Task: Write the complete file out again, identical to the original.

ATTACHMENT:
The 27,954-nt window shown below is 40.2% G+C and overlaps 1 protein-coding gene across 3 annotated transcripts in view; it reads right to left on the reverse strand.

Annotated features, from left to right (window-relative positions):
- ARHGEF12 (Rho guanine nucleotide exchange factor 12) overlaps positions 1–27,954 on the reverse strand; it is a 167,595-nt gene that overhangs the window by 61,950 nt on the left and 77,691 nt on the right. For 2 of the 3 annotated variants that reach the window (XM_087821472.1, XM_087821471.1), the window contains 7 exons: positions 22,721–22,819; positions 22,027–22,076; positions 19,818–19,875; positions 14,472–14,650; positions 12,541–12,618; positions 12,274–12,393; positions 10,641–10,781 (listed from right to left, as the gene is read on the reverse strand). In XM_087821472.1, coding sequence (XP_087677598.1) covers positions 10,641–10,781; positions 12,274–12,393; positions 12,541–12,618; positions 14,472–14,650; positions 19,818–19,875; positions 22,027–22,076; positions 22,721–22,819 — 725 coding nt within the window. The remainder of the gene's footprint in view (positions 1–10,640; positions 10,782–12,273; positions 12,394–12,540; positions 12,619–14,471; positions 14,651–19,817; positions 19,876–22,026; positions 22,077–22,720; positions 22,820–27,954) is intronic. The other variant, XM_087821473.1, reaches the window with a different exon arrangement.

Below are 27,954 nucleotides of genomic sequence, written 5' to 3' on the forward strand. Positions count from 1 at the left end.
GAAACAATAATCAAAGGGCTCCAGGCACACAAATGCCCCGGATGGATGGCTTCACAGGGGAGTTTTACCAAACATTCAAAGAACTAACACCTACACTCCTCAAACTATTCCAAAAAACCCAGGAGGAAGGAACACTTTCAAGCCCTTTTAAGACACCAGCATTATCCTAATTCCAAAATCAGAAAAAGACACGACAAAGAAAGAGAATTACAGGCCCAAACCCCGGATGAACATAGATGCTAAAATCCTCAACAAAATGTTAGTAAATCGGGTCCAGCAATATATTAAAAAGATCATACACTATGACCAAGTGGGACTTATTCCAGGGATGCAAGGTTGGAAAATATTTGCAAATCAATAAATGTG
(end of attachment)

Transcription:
The 27,954-nt window shown below is 40.2% G+C and overlaps 1 protein-coding gene across 3 annotated transcripts in view; it reads right to left on the reverse strand.

Annotated features, from left to right (window-relative positions):
- ARHGEF12 (Rho guanine nucleotide exchange factor 12) overlaps positions 1–27,954 on the reverse strand; it is a 167,595-nt gene that overhangs the window by 61,950 nt on the left and 77,691 nt on the right. For 2 of the 3 annotated variants that reach the window (XM_087821472.1, XM_087821471.1), the window contains 7 exons: positions 22,721–22,819; positions 22,027–22,076; positions 19,818–19,875; positions 14,472–14,650; positions 12,541–12,618; positions 12,274–12,393; positions 10,641–10,781 (listed from right to left, as the gene is read on the reverse strand). In XM_087821472.1, coding sequence (XP_087677598.1) covers positions 10,641–10,781; positions 12,274–12,393; positions 12,541–12,618; positions 14,472–14,650; positions 19,818–19,875; positions 22,027–22,076; positions 22,721–22,819 — 725 coding nt within the window. The remainder of the gene's footprint in view (positions 1–10,640; positions 10,782–12,273; positions 12,394–12,540; positions 12,619–14,471; positions 14,651–19,817; positions 19,876–22,026; positions 22,077–22,720; positions 22,820–27,954) is intronic. The other variant, XM_087821473.1, reaches the window with a different exon arrangement.

Below are 27,954 nucleotides of genomic sequence, written 5' to 3' on the forward strand. Positions count from 1 at the left end.
GAAACAATAATCAAAGGGCTCCAGGCACACAAATGCCCCGGATGGATGGCTTCACAGGGGAGTTTTACCAAACATTCAAAGAACTAACACCTACACTCCTCAAACTATTCCAAAAAACCCAGGAGGAAGGAACACTTTCAAGCCCTTTTAAGACACCAGCATTATCCTAATTCCAAAATCAGAAAAAGACACGACAAAGAAAGAGAATTACAGGCCCAAACCCCGGATGAACATAGATGCTAAAATCCTCAACAAAATGTTAGTAAATCGGGTCCAGCAATATATTAAAAAGATCATACACTATGACCAAGTGGGACTTATTCCAGGGATGCAAGGTTGGAAAATATTTGCAAATCAATAAATGTG